You wouldn’t naturally expect a scientist to have a background in theology, but it turned out to be a benefit for Master of Biological Sciences (MBS) graduate Nate Mylrea.
“I have an undergraduate degree in biology with a minor in religious studies,” Mylrea says. “And they both inform each other quite a bit. Religion is often a way that people try to express the meaning of life, while biology is the study of that life.”
“When you’re studying religion,” he continues, “you’re trying to determine what morality is and what existence is about, but in science the deeper you go, the more you realize how difficult it is to answer those questions.”
Mylrea enjoyed every subject in college, particularly history and English. “But science is kind of fun because it’s changing so much and it’s so connected to technology. It’s cutting its way through the history of humanity—that’s why I was attracted to it.”
Mylrea was working as an analytical chemist, developing testing methods for a pharmaceutical company in Massachusetts, when he decided to return to Minnesota to be closer to friends and family.
“I think I knew I always wanted to go back to school,” he says. “I wanted to get back into academia and avoid hitting that level of stagnation where you’re doing the same thing over and over again. It was 2008, and not a lot of companies were hiring. For a few years, I was a chemist for hire.”
In 2010 Mylrea began researching graduate schools. He heard about the part-time University of Minnesota’s MBS program, so he attended an information session and registered for a cellular biology course. From there, he was hooked.
“I saw it as my best opportunity to go back to school and keep working,” he says. “I loved it. People always say it must be crazy, but you get used to it. The biggest thing is finding the energy and time.”
“The program is self-determining, so you can make it whatever you want. It can be daunting, but there are good templates to follow in terms of courses you could take depending on what you want to go into. Be thinking about your capstone project throughout and stay flexible and positive.”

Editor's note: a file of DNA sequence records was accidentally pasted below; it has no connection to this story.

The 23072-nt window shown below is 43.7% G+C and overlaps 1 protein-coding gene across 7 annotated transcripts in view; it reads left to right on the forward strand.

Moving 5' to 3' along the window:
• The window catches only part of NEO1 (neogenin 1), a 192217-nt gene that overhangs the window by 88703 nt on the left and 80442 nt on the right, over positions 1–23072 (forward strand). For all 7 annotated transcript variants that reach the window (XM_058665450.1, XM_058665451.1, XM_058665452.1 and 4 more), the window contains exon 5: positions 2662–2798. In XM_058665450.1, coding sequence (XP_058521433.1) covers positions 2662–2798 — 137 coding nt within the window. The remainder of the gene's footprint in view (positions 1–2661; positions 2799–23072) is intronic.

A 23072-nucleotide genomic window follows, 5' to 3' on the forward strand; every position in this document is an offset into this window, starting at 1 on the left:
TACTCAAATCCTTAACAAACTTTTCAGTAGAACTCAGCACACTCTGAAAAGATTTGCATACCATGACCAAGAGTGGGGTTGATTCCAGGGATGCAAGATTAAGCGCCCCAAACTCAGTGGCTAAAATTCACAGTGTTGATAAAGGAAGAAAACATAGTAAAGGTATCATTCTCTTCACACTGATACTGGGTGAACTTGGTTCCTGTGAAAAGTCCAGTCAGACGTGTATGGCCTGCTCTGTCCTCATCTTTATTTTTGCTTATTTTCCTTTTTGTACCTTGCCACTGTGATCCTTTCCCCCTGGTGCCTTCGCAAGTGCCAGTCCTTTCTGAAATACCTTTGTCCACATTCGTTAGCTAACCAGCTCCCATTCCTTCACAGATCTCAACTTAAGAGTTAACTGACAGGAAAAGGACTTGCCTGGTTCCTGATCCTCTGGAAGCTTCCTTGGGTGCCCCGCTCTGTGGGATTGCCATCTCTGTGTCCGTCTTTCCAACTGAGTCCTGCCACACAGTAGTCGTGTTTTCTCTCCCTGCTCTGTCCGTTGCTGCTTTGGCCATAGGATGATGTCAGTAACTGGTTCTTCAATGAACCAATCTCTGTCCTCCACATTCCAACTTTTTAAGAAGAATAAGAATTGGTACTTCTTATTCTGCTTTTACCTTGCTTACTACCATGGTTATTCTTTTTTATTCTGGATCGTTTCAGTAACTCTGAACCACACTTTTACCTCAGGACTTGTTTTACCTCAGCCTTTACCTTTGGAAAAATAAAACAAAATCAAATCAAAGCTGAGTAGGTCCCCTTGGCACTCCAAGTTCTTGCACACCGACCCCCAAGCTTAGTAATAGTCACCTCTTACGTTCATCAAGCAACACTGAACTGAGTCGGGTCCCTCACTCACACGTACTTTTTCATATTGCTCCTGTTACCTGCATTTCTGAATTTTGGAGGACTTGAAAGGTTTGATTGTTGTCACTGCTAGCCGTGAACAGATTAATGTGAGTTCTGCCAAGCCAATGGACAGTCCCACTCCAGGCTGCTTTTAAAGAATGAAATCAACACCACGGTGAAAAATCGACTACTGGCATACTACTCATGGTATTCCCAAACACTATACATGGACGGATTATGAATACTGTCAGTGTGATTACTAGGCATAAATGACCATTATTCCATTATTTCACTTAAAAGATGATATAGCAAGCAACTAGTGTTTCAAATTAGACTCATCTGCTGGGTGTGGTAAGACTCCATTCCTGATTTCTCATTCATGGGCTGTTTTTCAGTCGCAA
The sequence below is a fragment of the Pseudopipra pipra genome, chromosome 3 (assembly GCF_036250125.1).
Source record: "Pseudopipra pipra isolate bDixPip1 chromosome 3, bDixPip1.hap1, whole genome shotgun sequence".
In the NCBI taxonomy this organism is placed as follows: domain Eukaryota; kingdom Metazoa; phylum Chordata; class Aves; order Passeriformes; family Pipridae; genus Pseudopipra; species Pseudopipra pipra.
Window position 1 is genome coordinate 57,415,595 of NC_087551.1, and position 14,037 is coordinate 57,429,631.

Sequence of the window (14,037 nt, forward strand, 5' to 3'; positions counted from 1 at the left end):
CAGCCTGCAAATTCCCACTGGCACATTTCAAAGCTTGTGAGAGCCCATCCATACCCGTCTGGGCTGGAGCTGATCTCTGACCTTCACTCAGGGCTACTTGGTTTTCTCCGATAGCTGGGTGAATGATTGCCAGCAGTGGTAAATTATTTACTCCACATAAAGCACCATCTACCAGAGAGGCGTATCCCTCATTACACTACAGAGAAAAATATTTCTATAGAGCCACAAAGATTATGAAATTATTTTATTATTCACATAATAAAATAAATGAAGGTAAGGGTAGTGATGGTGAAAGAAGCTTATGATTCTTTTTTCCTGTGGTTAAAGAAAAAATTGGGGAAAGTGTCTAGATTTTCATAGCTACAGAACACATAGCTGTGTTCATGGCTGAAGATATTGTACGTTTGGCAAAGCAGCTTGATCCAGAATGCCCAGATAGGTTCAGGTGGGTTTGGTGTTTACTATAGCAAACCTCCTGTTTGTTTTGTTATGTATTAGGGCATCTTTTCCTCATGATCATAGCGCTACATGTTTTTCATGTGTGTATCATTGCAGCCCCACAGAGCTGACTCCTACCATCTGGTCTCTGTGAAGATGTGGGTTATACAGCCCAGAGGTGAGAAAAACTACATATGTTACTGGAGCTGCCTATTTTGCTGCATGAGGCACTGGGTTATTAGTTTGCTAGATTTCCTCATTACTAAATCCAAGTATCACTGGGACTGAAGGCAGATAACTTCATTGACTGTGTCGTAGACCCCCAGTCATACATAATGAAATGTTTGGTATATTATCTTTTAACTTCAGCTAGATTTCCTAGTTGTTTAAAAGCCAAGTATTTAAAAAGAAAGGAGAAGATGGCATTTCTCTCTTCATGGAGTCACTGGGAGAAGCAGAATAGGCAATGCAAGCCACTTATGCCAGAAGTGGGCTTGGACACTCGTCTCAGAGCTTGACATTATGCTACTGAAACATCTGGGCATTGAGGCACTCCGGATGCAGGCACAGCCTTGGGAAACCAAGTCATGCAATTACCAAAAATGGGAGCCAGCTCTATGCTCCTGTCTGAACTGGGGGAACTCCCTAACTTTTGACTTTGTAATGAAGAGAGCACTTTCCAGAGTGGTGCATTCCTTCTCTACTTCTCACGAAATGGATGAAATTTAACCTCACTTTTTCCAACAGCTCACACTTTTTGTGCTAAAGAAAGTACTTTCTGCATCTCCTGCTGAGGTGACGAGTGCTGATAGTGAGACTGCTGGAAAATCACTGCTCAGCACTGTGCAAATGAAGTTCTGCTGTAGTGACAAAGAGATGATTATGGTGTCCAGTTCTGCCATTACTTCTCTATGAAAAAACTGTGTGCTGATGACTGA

Mylrea paced himself, taking one course a semester while working full time. “Three or four days after work I would just come to campus and go to the library and study.” Soon after he started the MBS program, he got a full-time job at Pace Analytical.
At Pace, Mylrea manages a group of five analytical chemists in the Life Sciences Division which supports and performs chemical and physical testing of products—pharmaceuticals, transdermal patches, inhalers, catheters, etc.—in development or already on the market.
As a manager, he now often calls on “soft skills” to handle human resource and organizational issues.
He is learning how to understand workplace equity and promoting teamwork and trust. “I need people to share work and fill each other in. Cooperation can sometimes be hard, but everyone wants to succeed.”
To stay fresh and up-to-speed, Mylrea still digs into the hands-on work when he can. “It can be tough to manage a team if you don’t know what they’re doing in the trenches. I try to limit my desk work when possible.”
“There are a lot of opportunities to be a supportive influence, but you also have to keep the team performing. It can be challenging but also really rewarding.”
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